Column: Hobson’s choice for telcos

Mar 28 2014, 02:57 IST
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SummaryAppetite for the upcoming auction may be limited as the balance sheets are already highly leveraged

Before the latest round of spectrum auctions, the government had set a total revenue target of R40,874.5 crore from spectrum for FY14. Trai, in its recommendations, suggested a pan-India reserve price of R1,496 crore per MHz in the 1800 MHz band, which was down by 37% from the base price set in the previous auction. Similarly, in the 900 MHz band, Trai recommended a reserve price of R288 crore per MHz for Delhi, R262 crore for Mumbai and R100 crore for Kolkata. These rates were about 60% lower than the reserve price set in the previous auction. The existing players were harmed due to the government’s refusal to renew the spectrum—they had to take the auction route—and were forced to pay a high price for the spectrum bands for renewal.

Completion of the auctions is a welcome relief for industry, the government and all the stake holders in the industry. This spectrum auction proved to be successful where the government collected about R61,162 crore from the 2G auction which, to some extent, helped in controlling its fiscal situation. However, it has hurt the finances of the telecom players.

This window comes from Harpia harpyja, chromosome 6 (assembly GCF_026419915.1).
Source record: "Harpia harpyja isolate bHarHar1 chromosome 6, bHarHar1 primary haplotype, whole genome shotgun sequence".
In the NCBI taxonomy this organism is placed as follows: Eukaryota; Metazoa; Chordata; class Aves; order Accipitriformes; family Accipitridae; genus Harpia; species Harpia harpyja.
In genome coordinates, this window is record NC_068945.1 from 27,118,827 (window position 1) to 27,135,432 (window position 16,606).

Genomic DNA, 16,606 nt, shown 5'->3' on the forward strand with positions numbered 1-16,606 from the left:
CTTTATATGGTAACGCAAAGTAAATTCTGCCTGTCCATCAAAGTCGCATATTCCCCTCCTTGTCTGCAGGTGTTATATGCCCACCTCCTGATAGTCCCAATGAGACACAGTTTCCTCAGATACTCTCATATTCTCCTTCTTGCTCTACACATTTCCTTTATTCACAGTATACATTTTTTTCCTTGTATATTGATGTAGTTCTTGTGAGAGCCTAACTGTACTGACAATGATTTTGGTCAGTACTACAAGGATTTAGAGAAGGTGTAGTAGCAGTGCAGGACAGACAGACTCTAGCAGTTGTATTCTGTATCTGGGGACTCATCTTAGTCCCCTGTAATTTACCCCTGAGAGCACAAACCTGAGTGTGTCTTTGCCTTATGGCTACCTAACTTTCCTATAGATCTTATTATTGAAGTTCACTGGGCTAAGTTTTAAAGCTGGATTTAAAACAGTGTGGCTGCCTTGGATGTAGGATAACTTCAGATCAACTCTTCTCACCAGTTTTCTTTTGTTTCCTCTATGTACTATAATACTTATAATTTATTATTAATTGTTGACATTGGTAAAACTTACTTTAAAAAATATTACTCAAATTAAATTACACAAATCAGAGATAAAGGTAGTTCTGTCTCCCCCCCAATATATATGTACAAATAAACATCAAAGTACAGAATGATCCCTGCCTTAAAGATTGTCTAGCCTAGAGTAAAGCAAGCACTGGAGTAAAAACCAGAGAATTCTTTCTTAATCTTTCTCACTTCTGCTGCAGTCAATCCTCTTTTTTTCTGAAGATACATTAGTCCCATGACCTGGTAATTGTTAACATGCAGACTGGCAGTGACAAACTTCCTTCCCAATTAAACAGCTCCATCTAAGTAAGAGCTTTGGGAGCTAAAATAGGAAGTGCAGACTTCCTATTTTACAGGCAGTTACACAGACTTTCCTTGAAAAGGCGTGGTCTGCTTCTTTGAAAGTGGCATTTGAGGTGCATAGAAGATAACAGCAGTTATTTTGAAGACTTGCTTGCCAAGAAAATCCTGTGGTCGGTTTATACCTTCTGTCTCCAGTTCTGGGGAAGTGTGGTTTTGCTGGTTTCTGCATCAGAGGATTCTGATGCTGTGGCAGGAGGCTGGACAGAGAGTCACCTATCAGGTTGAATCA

Telecom companies will pay 25% and 33% of the bid amount upfront in the 900 MHz band and 1800 MHz band, respectively. Thus, the government is estimated to obtain R18,296 crore by March 31 this year—the companies are allowed to initially pay an upfront amount and the remainder in 10 annual instalments after a two-year period. It will be reducing the burden of telcos to a certain extent.

The incumbent operators, whose licenses are expiring at the end of this year, had no choice but to bid and win spectrum to continue providing services. The prices paid by the operators in winning back spectrum they were holding is substantially higher than the amounts they originally paid and also the reserve price set by the government.

Impact of the auctions

Consolidation: The recent auction is going to decrease the number of telecom operators per service area from 12 to 6 or 7 as the bottom 6 telcos are likely to exit as they lack sufficient spectrum and financial muscle to remain viable. With high debt and inability to reduce (or pass on) the costs, the profitability of these players is likely to fall in the coming years. Ongoing consolidation in the industry is likely to take more time to materialise, as the companies have

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